An airline tried to get a musician to check her 17thcentury violin a wrestling match ensued


Introduction

It all started when Yennifer Correia, a musician from Brazil, was flying from Orlando to Sao Paulo with American Airlines. She was carrying her 17th-century violin, worth around $20,000, in a protective case.

What happened?

A musician was trying to board a plane with her 17th-century violin, when the airline asked her to check it. A wrestling match ensued, and the musician was dragged off the plane.

The musician’s story


On a United Airlines flight from Houston to Calgary, musician Yennifer Correia was trying to keep to herself and practice on her 17th-century violin. But the man in the seat next to her, who she described as “belligerent” and “rude,” would not stop trying to talk to her.

At one point, he even offered to buy her a drink. When she declined, he said he would buy her one anyway and called the flight attendant over. The man asked for two Jack Daniel’s whiskeys, one for him and one for Correia. Correia again declined, but the man insisted that she take it.

So she took it, but only so that she could pour it out later when he wasn’t looking.

The man then asked Correia if she wanted to play a game of rock-paper-scissors for the armrest between them. She declined, but he did it anyway – and lost. So he turned his attention back to trying to talk to her.

At one point, he even leaned over and tried to kiss her on the cheek. She turned away, repulsed.

The man then asked Correia if she wanted to play a game of rock-paper-scissors for the armrest between them. She declined, but he did it anyway – and lost. So he turned his attention back to trying to talk to her.

Eventually, Correia had had enough and asked the flight attendant if she could move seats. The attendant said there were no other open seats on the plane, so Correia would have to wait until after takeoff.

But shortly after takeoff, the flight attendant came back and told Correia that there was indeed an open seat – in economy class. The only catch was that she would have to check her violin in with luggage.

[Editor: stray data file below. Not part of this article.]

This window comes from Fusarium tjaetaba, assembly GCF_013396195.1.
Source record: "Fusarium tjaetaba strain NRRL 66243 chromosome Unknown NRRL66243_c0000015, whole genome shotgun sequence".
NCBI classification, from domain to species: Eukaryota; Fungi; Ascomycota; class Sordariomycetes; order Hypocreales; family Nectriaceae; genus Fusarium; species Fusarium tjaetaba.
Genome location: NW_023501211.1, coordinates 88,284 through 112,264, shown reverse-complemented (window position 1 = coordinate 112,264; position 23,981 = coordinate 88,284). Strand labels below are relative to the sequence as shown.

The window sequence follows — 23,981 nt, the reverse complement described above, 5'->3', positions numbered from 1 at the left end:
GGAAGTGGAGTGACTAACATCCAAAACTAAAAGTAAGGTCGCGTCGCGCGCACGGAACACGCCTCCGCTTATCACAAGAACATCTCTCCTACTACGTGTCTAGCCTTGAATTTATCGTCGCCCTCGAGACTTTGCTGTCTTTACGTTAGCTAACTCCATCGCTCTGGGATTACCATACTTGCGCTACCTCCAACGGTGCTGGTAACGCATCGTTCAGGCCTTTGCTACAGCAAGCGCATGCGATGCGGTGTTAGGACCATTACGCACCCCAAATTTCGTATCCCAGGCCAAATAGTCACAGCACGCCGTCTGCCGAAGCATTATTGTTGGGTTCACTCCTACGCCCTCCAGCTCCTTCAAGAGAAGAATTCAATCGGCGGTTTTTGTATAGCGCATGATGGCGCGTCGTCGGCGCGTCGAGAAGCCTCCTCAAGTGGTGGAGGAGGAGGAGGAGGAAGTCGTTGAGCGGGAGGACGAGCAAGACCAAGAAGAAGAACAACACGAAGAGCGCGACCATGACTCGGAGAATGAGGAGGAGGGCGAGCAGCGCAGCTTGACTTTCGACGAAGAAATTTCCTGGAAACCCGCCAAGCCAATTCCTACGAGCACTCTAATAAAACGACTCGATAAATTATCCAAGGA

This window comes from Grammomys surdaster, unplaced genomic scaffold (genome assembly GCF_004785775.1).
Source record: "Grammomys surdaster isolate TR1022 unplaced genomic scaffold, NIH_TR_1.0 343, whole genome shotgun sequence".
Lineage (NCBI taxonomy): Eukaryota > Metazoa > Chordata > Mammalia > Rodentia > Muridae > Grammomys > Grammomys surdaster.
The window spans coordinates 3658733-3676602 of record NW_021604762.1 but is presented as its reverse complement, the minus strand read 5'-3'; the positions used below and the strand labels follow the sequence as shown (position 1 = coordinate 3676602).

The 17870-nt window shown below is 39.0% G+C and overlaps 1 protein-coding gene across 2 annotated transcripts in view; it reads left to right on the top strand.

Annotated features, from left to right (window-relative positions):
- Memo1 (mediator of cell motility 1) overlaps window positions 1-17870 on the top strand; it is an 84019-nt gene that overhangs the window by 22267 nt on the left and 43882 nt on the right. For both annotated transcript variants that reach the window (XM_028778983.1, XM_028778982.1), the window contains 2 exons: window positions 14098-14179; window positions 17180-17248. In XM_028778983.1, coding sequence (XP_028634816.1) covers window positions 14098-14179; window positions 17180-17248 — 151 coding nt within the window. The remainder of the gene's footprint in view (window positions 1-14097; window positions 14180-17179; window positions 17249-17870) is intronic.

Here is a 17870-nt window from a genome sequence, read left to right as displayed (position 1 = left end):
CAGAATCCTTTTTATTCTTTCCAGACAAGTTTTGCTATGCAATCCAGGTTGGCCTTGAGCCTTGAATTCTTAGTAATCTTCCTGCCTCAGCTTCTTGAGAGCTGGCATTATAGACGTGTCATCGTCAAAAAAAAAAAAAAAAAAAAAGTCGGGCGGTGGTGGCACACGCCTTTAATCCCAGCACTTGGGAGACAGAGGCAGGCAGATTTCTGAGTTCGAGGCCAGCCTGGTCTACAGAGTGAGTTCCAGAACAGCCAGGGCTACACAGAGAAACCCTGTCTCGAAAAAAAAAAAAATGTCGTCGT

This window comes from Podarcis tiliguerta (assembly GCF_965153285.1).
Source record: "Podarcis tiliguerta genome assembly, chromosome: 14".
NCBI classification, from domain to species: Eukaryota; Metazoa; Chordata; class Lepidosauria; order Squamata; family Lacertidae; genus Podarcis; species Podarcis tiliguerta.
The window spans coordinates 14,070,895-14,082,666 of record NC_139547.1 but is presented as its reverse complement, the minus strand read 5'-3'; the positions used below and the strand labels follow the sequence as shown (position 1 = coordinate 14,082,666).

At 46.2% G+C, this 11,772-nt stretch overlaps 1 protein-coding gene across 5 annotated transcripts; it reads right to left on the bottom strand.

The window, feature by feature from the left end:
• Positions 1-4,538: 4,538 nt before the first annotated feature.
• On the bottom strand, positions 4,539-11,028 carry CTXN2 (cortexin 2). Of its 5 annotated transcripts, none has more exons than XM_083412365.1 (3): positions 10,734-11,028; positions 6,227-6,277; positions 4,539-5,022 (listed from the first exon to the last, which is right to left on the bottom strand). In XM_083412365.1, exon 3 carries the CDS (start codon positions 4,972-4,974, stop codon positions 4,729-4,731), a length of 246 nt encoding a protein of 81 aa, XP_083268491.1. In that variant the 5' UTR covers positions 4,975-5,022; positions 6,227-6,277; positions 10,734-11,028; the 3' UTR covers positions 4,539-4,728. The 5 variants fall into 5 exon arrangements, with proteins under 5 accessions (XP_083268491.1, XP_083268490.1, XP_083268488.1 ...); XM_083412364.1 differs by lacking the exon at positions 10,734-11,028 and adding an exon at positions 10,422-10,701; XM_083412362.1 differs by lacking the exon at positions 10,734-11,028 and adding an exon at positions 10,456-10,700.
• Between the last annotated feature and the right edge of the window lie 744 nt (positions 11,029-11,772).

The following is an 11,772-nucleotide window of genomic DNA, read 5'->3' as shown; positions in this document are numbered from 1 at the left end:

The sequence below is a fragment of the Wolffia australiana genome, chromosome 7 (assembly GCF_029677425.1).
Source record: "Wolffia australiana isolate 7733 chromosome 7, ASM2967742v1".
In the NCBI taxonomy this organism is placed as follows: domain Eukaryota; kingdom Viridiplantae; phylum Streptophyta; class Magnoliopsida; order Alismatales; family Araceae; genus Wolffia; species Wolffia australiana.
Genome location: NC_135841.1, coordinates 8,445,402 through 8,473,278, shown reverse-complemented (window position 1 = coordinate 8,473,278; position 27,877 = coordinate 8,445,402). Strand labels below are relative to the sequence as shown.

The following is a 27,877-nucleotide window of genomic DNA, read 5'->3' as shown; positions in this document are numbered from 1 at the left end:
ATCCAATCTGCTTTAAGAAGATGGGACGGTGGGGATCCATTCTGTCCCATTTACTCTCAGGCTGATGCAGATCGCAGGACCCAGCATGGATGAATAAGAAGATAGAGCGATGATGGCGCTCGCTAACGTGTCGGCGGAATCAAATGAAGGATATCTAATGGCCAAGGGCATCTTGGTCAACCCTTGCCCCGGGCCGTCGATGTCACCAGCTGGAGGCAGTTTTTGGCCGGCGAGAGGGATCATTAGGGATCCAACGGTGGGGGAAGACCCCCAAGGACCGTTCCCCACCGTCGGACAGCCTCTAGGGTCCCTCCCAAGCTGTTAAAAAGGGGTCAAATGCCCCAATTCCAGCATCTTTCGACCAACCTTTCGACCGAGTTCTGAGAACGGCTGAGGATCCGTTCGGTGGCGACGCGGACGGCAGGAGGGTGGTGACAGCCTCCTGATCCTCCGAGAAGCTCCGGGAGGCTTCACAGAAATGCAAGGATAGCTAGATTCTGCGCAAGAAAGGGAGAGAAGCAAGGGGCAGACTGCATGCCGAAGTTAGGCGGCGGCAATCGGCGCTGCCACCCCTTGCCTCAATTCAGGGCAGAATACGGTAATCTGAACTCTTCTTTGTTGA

Correia refused, saying that she couldn’t risk having her precious instrument damaged or lost by United’s baggage handlers. The flight attendant said she had no choice – either check the violin or get off the plane when they landed in Calgary and take a later flight.

The musician chose the latter option, getting off the plane in Calgary and taking a later United flight (which presumably had more open seats). But when she posted about what happened on social media, United responded by saying they “don’t support” what happened and offered her a full refund for her ticket as well as $1K in travel credit “to make up for this unfortunate experience.”

The airline’s story


The musician, Yennifer Correia, was flying on United Airlines from Houston to Newark on Sunday when she was asked to check her 17th-century violin, which is worth an estimated $ 500,000, The New York Times reported.

Ms. Correia said the airline told her that the violin — which she bought two years ago and uses when performing with the New Jersey Symphony Orchestra — could not be carried on the plane because it did not fit in the overhead bin.

Why did it happen?

Anne Nuttall was flying home to England from Canada with her 17th century Stradivarius violin when she was stopped by an airline employee. The employee told her that she would have to check her violin as it was too large to carry on the plane. Anne refused, and a verbal argument ensued.

Lack of communication


The musician, Yennifer Correia-Briggs, was flying on Spirit Airlines from Baltimore to Los Angeles when she was told she would have to check her 17th-century Stradivarius violin. The airline said the instrument could be stored in an overhead bin, but Ms. Correia-Briggs said she was worried it would be damaged.